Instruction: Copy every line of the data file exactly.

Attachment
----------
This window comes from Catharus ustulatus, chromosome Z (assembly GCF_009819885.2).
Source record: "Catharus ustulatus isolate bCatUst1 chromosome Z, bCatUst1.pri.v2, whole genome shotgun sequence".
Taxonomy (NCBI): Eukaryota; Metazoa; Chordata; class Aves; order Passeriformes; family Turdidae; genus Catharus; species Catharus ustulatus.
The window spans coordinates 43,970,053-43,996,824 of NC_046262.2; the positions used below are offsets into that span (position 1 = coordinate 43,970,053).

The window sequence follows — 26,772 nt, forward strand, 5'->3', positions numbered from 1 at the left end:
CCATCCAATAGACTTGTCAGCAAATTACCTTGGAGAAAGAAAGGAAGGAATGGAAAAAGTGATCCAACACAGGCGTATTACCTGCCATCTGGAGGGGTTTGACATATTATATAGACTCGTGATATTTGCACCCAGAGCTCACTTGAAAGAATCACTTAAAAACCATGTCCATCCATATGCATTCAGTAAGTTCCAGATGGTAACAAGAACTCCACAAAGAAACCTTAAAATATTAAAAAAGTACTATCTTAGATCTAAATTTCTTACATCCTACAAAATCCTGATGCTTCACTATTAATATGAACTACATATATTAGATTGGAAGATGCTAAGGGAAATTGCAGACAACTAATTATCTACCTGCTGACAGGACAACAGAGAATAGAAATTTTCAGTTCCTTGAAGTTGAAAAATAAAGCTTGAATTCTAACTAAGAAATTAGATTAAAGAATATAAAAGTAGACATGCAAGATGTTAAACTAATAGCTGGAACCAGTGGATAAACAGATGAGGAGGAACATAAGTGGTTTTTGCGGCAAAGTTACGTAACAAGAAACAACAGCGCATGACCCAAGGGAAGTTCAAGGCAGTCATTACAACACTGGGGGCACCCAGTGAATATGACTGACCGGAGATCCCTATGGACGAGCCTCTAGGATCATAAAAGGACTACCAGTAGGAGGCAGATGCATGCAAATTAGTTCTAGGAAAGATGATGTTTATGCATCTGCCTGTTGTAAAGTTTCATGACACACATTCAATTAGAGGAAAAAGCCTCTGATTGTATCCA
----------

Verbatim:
This window comes from Catharus ustulatus, chromosome Z (assembly GCF_009819885.2).
Source record: "Catharus ustulatus isolate bCatUst1 chromosome Z, bCatUst1.pri.v2, whole genome shotgun sequence".
Taxonomy (NCBI): Eukaryota; Metazoa; Chordata; class Aves; order Passeriformes; family Turdidae; genus Catharus; species Catharus ustulatus.
The window spans coordinates 43,970,053-43,996,824 of NC_046262.2; the positions used below are offsets into that span (position 1 = coordinate 43,970,053).

The window sequence follows — 26,772 nt, forward strand, 5'->3', positions numbered from 1 at the left end:
CCATCCAATAGACTTGTCAGCAAATTACCTTGGAGAAAGAAAGGAAGGAATGGAAAAAGTGATCCAACACAGGCGTATTACCTGCCATCTGGAGGGGTTTGACATATTATATAGACTCGTGATATTTGCACCCAGAGCTCACTTGAAAGAATCACTTAAAAACCATGTCCATCCATATGCATTCAGTAAGTTCCAGATGGTAACAAGAACTCCACAAAGAAACCTTAAAATATTAAAAAAGTACTATCTTAGATCTAAATTTCTTACATCCTACAAAATCCTGATGCTTCACTATTAATATGAACTACATATATTAGATTGGAAGATGCTAAGGGAAATTGCAGACAACTAATTATCTACCTGCTGACAGGACAACAGAGAATAGAAATTTTCAGTTCCTTGAAGTTGAAAAATAAAGCTTGAATTCTAACTAAGAAATTAGATTAAAGAATATAAAAGTAGACATGCAAGATGTTAAACTAATAGCTGGAACCAGTGGATAAACAGATGAGGAGGAACATAAGTGGTTTTTGCGGCAAAGTTACGTAACAAGAAACAACAGCGCATGACCCAAGGGAAGTTCAAGGCAGTCATTACAACACTGGGGGCACCCAGTGAATATGACTGACCGGAGATCCCTATGGACGAGCCTCTAGGATCATAAAAGGACTACCAGTAGGAGGCAGATGCATGCAAATTAGTTCTAGGAAAGATGATGTTTATGCATCTGCCTGTTGTAAAGTTTCATGACACACATTCAATTAGAGGAAAAAGCCTCTGATTGTATCCA